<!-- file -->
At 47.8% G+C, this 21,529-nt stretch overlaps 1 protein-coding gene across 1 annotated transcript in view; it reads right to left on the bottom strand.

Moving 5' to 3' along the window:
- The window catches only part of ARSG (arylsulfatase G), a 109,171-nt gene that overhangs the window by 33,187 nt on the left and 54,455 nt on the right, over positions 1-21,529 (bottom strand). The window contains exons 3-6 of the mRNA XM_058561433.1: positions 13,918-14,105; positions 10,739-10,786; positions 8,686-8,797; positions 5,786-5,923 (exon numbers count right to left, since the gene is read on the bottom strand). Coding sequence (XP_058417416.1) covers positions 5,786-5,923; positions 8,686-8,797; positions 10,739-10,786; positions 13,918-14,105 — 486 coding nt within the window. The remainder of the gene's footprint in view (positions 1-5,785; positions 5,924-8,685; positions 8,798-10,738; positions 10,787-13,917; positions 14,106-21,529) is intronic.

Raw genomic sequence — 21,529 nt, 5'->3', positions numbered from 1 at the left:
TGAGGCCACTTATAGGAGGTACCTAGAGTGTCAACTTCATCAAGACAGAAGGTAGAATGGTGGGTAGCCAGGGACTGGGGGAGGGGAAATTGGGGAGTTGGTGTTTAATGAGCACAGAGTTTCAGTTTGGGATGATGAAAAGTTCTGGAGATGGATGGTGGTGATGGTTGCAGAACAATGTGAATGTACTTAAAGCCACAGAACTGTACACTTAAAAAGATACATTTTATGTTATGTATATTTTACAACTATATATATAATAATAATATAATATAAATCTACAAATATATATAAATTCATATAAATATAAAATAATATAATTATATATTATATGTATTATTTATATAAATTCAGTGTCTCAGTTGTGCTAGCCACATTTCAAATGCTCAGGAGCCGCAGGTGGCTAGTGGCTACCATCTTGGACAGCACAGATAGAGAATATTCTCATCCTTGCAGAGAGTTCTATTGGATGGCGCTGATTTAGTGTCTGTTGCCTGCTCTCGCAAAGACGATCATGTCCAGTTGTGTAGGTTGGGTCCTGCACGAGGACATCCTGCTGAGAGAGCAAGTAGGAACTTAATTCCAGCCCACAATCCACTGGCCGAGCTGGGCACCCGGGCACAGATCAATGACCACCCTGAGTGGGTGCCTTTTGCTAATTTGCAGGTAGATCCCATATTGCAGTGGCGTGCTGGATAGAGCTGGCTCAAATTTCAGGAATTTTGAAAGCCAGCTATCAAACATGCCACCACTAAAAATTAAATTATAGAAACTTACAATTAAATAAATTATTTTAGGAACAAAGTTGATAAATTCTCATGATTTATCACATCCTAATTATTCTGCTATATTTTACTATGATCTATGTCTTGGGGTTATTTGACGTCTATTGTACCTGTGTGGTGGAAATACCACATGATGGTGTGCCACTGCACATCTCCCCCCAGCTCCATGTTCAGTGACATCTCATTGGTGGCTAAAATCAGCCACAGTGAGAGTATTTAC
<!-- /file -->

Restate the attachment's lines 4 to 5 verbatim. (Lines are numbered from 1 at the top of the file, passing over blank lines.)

Raw genomic sequence — 21,529 nt, 5'->3', positions numbered from 1 at the left:
TGAGGCCACTTATAGGAGGTACCTAGAGTGTCAACTTCATCAAGACAGAAGGTAGAATGGTGGGTAGCCAGGGACTGGGGGAGGGGAAATTGGGGAGTTGGTGTTTAATGAGCACAGAGTTTCAGTTTGGGATGATGAAAAGTTCTGGAGATGGATGGTGGTGATGGTTGCAGAACAATGTGAATGTACTTAAAGCCACAGAACTGTACACTTAAAAAGATACATTTTATGTTATGTATATTTTACAACTATATATATAATAATAATATAATATAAATCTACAAATATATATAAATTCATATAAATATAAAATAATATAATTATATATTATATGTATTATTTATATAAATTCAGTGTCTCAGTTGTGCTAGCCACATTTCAAATGCTCAGGAGCCGCAGGTGGCTAGTGGCTACCATCTTGGACAGCACAGATAGAGAATATTCTCATCCTTGCAGAGAGTTCTATTGGATGGCGCTGATTTAGTGTCTGTTGCCTGCTCTCGCAAAGACGATCATGTCCAGTTGTGTAGGTTGGGTCCTGCACGAGGACATCCTGCTGAGAGAGCAAGTAGGAACTTAATTCCAGCCCACAATCCACTGGCCGAGCTGGGCACCCGGGCACAGATCAATGACCACCCTGAGTGGGTGCCTTTTGCTAATTTGCAGGTAGATCCCATATTGCAGTGGCGTGCTGGATAGAGCTGGCTCAAATTTCAGGAATTTTGAAAGCCAGCTATCAAACATGCCACCACTAAAAATTAAATTATAGAAACTTACAATTAAATAAATTATTTTAGGAACAAAGTTGATAAATTCTCATGATTTATCACATCCTAATTATTCTGCTATATTTTACTATGATCTATGTCTTGGGGTTATTTGACGTCTATTGTACCTGTGTGGTGGAAATACCACATGATGGTGTGCCACTGCACATCTCCCCCCAGCTCCATGTTCAGTGACATCTCATTGGTGGCTAAAATCAGCCACAGTGAGAGTATTTAC